On July 18, 2017, just days after CMS went public with its proposal to reduce Medicare Part B reimbursement to certain 340B covered entities, Congress held its first hearing on 340B Program Oversight since March 2015. A common thread ran through the testimony of the three testifying witnesses: Erin Bliss, Assistant Inspector General with HHS-OIG; Dr. Debra Draper, Director of Health Care at the GAO; and, Captain Krista Pedley, Director of the Office of Pharmacy Affairs at HRSA: Congress needs to legislatively grant HRSA more administrative authority over the 340B Drug Discount Program. Continue Reading Witnesses at Congressional Hearing on 340B Urge Congress To Give HRSA Broader Regulatory Authority
As we’ve previously discussed on Health Law and Policy Matters, agencies within the Department of Health and Human Services (DHHS) pushed through several final rules towards the end of the Obama Administration (see here and here). However, since taking office, President Trump has followed through on his campaign promise to significantly roll back Federal regulations and has taken several actions aimed at slowing and reversing agency regulatory processes, including processes at the DHHS sub-agencies CMS and FDA. These executive actions are creating a climate of uncertainty for regulated industries and their stakeholders. Continue Reading Trump Executive Orders Create Uncertainty for Health Care & Pharmaceutical Industries
Cybersecurity is of increasing importance to health care organizations, given the growing trend of enforcement and increasing penalties. President Obama’s Executive Order 13636: Improving Critical Infrastructure Cybersecurity included “the incapacity or destruction of  systems and assets [that] would have a debilitating impact on . . . national public health or safety” as part of the “critical infrastructure” of the United States. On the anniversary of this Executive Order, the U.S. Commerce Department’s National Institute of Standards and Technology (NIST) released a Framework for Improving Critical Infrastructure Cybersecurity (Framework) that provides a structure that organizations, regulators and customers engaged in the nation’s critical infrastructure can use to create, guide, assess or improve comprehensive cybersecurity programs.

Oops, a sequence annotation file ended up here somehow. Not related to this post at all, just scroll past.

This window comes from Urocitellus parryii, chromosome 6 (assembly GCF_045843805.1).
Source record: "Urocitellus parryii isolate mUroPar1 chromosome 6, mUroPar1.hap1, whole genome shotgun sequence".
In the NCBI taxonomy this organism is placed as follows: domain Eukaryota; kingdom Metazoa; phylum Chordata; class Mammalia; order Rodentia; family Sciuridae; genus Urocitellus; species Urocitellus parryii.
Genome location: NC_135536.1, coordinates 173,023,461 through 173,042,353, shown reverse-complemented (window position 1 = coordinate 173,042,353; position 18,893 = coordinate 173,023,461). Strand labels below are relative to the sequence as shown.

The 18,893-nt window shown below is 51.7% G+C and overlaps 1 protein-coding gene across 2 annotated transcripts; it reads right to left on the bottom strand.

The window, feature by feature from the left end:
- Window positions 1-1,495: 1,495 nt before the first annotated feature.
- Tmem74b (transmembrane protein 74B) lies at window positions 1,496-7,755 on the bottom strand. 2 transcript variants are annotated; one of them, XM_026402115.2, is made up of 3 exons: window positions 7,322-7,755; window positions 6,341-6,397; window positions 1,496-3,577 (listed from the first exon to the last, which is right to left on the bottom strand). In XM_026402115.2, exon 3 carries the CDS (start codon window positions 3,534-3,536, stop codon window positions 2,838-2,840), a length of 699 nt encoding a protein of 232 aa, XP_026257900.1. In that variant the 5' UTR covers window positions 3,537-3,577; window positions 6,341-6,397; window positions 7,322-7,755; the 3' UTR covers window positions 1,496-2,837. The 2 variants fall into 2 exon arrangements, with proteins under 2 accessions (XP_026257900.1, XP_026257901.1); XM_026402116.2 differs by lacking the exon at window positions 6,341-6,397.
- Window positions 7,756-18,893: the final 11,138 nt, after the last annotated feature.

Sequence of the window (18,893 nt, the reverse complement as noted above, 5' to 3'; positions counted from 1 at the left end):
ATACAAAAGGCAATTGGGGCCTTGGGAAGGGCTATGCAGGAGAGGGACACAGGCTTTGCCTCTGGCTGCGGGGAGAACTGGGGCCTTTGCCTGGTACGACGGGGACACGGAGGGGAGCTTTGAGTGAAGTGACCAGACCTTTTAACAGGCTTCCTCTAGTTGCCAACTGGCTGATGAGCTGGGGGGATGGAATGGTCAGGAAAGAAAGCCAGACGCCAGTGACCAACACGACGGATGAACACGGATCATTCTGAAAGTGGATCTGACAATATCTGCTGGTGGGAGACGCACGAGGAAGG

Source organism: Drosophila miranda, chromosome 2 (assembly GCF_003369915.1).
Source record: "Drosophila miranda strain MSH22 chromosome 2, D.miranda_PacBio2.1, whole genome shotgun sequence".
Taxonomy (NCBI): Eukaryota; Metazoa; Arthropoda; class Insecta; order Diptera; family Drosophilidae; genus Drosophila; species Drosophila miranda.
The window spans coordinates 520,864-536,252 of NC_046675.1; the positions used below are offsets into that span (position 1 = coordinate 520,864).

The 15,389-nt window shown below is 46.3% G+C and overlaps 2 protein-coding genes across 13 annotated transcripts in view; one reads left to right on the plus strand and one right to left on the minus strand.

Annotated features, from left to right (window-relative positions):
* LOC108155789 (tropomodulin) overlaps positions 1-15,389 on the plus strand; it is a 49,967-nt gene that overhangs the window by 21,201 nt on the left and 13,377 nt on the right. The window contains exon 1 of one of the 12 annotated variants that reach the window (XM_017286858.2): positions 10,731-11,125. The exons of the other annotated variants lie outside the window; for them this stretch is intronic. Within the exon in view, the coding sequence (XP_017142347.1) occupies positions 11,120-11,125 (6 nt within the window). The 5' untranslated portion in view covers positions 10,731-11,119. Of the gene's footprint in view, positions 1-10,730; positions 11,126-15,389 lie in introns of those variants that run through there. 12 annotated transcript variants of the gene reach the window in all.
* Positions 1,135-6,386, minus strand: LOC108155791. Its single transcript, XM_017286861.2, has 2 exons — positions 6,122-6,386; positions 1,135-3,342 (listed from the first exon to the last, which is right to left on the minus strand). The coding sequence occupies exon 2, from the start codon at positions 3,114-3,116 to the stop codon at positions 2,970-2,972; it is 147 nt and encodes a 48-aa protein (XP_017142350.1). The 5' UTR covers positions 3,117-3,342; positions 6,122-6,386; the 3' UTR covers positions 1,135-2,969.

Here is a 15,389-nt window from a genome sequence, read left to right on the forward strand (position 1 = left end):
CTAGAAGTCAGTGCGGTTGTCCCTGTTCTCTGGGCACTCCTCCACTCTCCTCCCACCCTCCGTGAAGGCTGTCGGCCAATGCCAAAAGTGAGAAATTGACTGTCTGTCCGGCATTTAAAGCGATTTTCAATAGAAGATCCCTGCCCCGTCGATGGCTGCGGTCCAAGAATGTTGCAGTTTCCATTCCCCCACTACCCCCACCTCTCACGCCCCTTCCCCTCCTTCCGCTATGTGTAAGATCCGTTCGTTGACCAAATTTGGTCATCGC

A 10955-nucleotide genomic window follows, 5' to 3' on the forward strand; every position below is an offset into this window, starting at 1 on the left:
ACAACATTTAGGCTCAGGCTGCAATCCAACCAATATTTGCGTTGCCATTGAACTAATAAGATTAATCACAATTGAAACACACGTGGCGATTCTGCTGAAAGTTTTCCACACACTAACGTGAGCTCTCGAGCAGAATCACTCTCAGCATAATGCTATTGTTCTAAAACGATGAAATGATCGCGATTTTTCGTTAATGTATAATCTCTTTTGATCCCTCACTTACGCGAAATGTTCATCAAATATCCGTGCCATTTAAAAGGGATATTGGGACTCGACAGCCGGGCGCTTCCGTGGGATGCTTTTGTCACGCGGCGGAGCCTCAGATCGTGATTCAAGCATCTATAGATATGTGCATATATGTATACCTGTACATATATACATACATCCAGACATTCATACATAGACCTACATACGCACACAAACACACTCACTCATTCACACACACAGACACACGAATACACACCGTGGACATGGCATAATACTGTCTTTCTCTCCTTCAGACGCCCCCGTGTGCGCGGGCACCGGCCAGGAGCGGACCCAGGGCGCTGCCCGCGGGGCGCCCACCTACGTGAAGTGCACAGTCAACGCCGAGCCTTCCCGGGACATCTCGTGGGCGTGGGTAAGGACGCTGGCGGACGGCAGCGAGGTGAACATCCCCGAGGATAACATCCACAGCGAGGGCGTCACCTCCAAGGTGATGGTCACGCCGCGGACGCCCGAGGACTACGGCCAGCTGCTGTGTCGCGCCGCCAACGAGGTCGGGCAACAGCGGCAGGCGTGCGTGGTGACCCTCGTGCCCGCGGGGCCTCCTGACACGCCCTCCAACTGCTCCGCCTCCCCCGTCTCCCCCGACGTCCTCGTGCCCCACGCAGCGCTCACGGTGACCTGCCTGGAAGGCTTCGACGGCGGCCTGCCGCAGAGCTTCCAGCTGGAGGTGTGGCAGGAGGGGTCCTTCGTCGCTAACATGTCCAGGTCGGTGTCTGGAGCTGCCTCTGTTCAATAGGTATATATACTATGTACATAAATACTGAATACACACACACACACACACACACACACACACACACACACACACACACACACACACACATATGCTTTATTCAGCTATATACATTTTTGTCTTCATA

On March 25th, Mintz Levin’s Privacy & Security Practice is hosting a panel discussion in the firm’s Boston office that will examine the NIST Framework in depth and provide insights into how organizations, including health care and life sciences companies, can use it to assess and improve their security procedures. Topics will include:
- An update on cybersecurity legislative policies;
- The NIST Framework and federal regulatory initiatives affecting government and private sector suppliers;
- Recent developments in the U.S. Securities and Exchange Commission’s approach to disclosure of cybersecurity threats for public companies; and
- The current state of the market for cybersecurity insurance and considerations for potential insureds.
To register and get more details about the panel, click here.
After withdrawing nearly identical proposed legislation one day earlier, on January 18, 2012, New York Governor Andrew Cuomo issued an Executive Order directing certain New York State agencies, including the Department of Health, to promulgate regulations that limit the compensation of executives of entities that receive state funding or payments from the state. Such regulations must be promulgated within ninety days of the date of the Executive Order.
The Executive Order calls for an overall compensation limit of $199,999 per executive, but that limit may be adjusted by each agency with the approval of the Director of the Budget, provided that the compensation does not exceed Level I of the Federal government executive compensation guidelines promulgated by the U.S. Office of Personnel Management (“OPM”). Further, the operative sentence calling for a compensation limit is qualified by the phrase “to the extent practicable.”